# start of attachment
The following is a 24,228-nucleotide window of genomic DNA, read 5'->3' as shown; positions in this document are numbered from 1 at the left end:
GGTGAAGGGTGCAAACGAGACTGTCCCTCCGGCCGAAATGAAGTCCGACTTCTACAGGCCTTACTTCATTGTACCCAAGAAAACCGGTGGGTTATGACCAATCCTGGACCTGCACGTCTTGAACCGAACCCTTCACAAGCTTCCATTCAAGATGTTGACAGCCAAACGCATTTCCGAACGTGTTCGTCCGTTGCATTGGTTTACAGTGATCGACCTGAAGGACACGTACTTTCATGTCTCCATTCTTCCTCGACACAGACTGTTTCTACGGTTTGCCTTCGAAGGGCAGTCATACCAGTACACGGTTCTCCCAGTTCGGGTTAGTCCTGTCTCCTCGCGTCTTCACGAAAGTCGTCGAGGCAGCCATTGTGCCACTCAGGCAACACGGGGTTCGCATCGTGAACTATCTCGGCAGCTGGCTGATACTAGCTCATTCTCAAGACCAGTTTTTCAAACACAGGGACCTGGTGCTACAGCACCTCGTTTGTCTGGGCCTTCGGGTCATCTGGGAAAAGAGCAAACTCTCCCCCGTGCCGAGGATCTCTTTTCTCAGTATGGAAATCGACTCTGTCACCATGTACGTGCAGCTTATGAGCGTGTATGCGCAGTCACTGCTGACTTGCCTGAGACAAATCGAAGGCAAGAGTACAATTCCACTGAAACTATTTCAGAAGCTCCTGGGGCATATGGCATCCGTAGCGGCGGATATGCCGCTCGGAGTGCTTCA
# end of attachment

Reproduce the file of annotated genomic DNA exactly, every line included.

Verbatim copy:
The following is a 24,228-nucleotide window of genomic DNA, read 5'->3' as shown; positions in this document are numbered from 1 at the left end:
GGTGAAGGGTGCAAACGAGACTGTCCCTCCGGCCGAAATGAAGTCCGACTTCTACAGGCCTTACTTCATTGTACCCAAGAAAACCGGTGGGTTATGACCAATCCTGGACCTGCACGTCTTGAACCGAACCCTTCACAAGCTTCCATTCAAGATGTTGACAGCCAAACGCATTTCCGAACGTGTTCGTCCGTTGCATTGGTTTACAGTGATCGACCTGAAGGACACGTACTTTCATGTCTCCATTCTTCCTCGACACAGACTGTTTCTACGGTTTGCCTTCGAAGGGCAGTCATACCAGTACACGGTTCTCCCAGTTCGGGTTAGTCCTGTCTCCTCGCGTCTTCACGAAAGTCGTCGAGGCAGCCATTGTGCCACTCAGGCAACACGGGGTTCGCATCGTGAACTATCTCGGCAGCTGGCTGATACTAGCTCATTCTCAAGACCAGTTTTTCAAACACAGGGACCTGGTGCTACAGCACCTCGTTTGTCTGGGCCTTCGGGTCATCTGGGAAAAGAGCAAACTCTCCCCCGTGCCGAGGATCTCTTTTCTCAGTATGGAAATCGACTCTGTCACCATGTACGTGCAGCTTATGAGCGTGTATGCGCAGTCACTGCTGACTTGCCTGAGACAAATCGAAGGCAAGAGTACAATTCCACTGAAACTATTTCAGAAGCTCCTGGGGCATATGGCATCCGTAGCGGCGGATATGCCGCTCGGAGTGCTTCA